And while everyday investors have been more concerned about getting out than getting into the sector since the coronavirus caused panic in markets months ago, platforms have said relying heavily on them as a funding source makes it harder to grow and scale.
Landbay, which lends money to buy-to-let landlords, said last December when it shut its doors to retail investors that ‘it has been hard to see how to scale this part of the business on commercial terms that make sense.’
Ravi Anand, the managing director of business lender ThinCats, said: ‘It is very hard to scale lending through crowd-funded money.’
ThinCats also closed its doors to personal investors last December, having made just two loans in 2019 funded by retail money, with the platform saying it was ‘no longer cost effective to raise funds’ that way.
And RateSetter’s acquisition by Metro Bank is a particular blow given it was one of the few platforms almost solely funded by personal investors.
Anand added: ‘For years Ratesetter has been claiming it had a better funding model than banks, clearly it doesn’t. P2P was a moment in time response following the financial crisis.
‘The current coronavirus crisis is showing that alternative finance is relevant to those borrowers that the banks don’t properly address, but lending capital needs to be at scale and stable which means sourced via a bank or through institutional capital.’
This is magnified by the fact that funding for government-backed lending schemes must come from institutional investors like pension funds.
‘If you’re not on these schemes, it’s going to be difficult to do any lending over the coming period’, one industry executive told the Financial Times in June.
Others are less gloomy about the sector’s future prospects.
Charlotte Croswell, the chief executive of trade body Innovate Finance, which represents six peer-to-peer platforms, including the big three, said RateSetter’s acquisition was ‘a natural evolution of the strategic development of the peer-to-peer market.’
The UK’s original peer-to-peer lending platform Zopa still accepts money from casual investors, but having secured a licence to become a bank it is looking to move beyond being simply a peer-to-peer lender
She added: ‘Over time, we would expect to see some platforms as acquirers of complementary businesses, as well as attractive partners and targets for larger, more traditional financial services groups, who are looking to access the tech-led franchises of P2P.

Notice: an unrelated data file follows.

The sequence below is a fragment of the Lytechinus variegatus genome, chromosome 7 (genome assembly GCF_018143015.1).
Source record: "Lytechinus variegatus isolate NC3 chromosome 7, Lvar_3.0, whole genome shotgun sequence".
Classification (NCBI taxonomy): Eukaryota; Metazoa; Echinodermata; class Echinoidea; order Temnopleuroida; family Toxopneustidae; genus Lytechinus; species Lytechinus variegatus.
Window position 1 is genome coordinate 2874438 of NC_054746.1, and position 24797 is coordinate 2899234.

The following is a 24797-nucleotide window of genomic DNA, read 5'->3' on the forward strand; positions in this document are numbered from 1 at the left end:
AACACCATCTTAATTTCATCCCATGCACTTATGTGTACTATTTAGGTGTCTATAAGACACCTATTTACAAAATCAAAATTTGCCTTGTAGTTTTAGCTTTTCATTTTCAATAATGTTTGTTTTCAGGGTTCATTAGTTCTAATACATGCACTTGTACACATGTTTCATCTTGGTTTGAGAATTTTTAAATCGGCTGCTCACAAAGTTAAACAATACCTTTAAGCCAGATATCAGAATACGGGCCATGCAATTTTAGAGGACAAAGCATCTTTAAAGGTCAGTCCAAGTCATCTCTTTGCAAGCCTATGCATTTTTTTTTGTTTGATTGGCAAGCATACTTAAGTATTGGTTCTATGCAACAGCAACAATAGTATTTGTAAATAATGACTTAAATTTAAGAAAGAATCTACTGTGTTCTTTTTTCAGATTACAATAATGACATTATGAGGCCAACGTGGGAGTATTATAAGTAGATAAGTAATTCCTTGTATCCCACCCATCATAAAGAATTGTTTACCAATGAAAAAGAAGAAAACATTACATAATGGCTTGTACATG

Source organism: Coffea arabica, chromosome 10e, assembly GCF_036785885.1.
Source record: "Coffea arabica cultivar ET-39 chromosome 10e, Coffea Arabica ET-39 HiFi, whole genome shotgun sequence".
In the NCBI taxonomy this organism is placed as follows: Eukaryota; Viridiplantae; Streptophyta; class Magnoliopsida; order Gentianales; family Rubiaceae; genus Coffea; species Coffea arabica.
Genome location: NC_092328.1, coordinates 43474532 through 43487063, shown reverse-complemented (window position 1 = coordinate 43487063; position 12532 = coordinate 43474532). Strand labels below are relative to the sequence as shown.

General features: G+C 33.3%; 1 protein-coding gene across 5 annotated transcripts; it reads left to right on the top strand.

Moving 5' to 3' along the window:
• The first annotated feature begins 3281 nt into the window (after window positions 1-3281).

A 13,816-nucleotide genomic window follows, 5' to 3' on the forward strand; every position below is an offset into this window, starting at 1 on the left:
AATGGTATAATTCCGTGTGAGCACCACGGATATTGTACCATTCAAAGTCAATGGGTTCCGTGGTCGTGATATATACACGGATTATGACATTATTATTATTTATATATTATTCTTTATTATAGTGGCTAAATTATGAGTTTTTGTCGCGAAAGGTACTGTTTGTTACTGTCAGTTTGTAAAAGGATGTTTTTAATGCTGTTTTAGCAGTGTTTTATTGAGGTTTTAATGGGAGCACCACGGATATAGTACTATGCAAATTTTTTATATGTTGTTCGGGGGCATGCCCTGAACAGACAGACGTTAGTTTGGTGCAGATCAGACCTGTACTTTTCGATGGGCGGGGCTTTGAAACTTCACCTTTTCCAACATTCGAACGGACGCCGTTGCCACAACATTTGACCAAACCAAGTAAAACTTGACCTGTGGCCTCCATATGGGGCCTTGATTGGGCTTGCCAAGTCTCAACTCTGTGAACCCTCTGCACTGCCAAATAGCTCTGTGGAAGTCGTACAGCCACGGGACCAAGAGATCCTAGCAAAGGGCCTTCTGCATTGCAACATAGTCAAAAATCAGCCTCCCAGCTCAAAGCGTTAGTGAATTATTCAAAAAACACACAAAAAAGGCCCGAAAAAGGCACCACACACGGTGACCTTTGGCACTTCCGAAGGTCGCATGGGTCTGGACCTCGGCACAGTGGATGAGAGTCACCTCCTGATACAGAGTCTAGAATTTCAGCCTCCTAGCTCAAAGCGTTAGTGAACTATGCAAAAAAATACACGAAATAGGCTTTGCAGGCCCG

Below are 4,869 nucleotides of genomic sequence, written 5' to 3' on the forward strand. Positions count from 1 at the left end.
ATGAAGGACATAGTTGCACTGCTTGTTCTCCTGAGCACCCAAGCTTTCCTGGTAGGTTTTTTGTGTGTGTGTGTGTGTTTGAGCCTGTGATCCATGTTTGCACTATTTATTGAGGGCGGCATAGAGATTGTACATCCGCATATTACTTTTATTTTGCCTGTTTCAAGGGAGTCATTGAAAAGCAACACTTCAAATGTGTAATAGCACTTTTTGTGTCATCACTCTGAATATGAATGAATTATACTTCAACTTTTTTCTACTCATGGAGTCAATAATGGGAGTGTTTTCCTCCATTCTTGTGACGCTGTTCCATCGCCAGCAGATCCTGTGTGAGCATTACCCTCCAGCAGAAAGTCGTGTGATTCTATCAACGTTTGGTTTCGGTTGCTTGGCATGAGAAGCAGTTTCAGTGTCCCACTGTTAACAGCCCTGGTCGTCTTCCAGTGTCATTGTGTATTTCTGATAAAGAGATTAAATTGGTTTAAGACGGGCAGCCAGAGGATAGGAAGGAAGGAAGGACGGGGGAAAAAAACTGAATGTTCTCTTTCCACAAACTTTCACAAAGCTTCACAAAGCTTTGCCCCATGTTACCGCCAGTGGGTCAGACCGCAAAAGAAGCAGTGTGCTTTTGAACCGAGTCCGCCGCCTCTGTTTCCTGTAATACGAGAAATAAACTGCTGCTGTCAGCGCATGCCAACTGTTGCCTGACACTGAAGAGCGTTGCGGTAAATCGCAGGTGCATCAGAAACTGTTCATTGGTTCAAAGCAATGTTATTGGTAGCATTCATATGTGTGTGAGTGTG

‘In most cases to date, corporate activity has added new funding sources alongside the P2P platform.’
Neil Faulkner, the chief executive of P2P comparison site 4thWay, added: ‘The more closely a loan book matches that of typical bank lending, the more likely it is that the P2P lending business is going to be sold to a bank.
‘RateSetter arranged a lot of standardised, automated, unsecured personal lending, so it fits that bill.
‘RateSetter’s underwriting team and credit analysis will be highly complementary and valuable to Metro Bank’s existing infrastructure.’
But, he said, even with the three biggest peer-to-peer platforms either turning their back on retail investors or altering their horizons, ‘retail investors still have a lot of choice.’
What are the options for those who still want to invest?
While two of the UK’s most recognisable platforms are no longer taking money from casual investors, there are still options around.
Most obviously, Zopa, the third of Britain’s big three, is still accepting investors.
The platform uses investors’ money to fund unsecured personal loans and car loans and offers two options. Its ‘core’ investment offers a projected return of between 2.3 per cent and 4.3 per cent and its higher risk ‘plus’ offer pays a headline rate of between 2.4 per cent and 5.6 per cent.
Investments start from £1,000 and both can be invested into using an Innovative Finance Isa.
Casual investors under Financial Conduct Authority rules, which came in last year, are told not to invest more than 10 per cent of their assets into peer-to-peer investments, while they must also demonstrate they understand the rules around P2P investing.
Funding Circle closed its doors to casual investors as a prerequisite of being able to hand out government-backed loans. It called the move ‘temporary’
In particular they must make it clear they know returns can differ from headline rates, and that investments are not covered by the Financial Services Compensation Scheme in the same way that money held with banks or investment platforms is.
4thWay’s Neil Faulkner also recommends the platforms Loanpad, CrowdProperty and Proplend.
Proplend uses investors’ money to lend to commercial property borrowers at up to 75 per cent LTV.
Investors can invest from £1,000 and can choose to invest in loans which are 50 per cent LTV or less, while the average LTV of the £98.75million worth of loans it has originated is 62.75 per cent.
Investors should be aware of the problems facing the commercial property sector at the moment, however, with most of the UK’s commercial property funds locking in investors’ cash due to a coronavirus crisis crash.
Platforms like CrowdProperty and Loanpad allow investors to invest in property development in exchange for a return. However investments are not protected and may go sour
Loanpad is another property lender, with an average LTV of 28 per cent. Faulkner said: ‘Loanpad loans to developers and other property owners are all for under 50 per cent of the property valuation.
‘Partner lenders with an impeccable, decades-long record in this kind of lending also lend their money on top, to all of the same borrowers.
‘These partner lenders lose their money first. They typically lend around 30 per cent of the total, so that’s a lot of skin-in-the-game.’
Investors can choose its ‘classic’ account paying 3.5 per cent or its ‘premium’ account paying 4.5 per cent. Both can be opened with £10.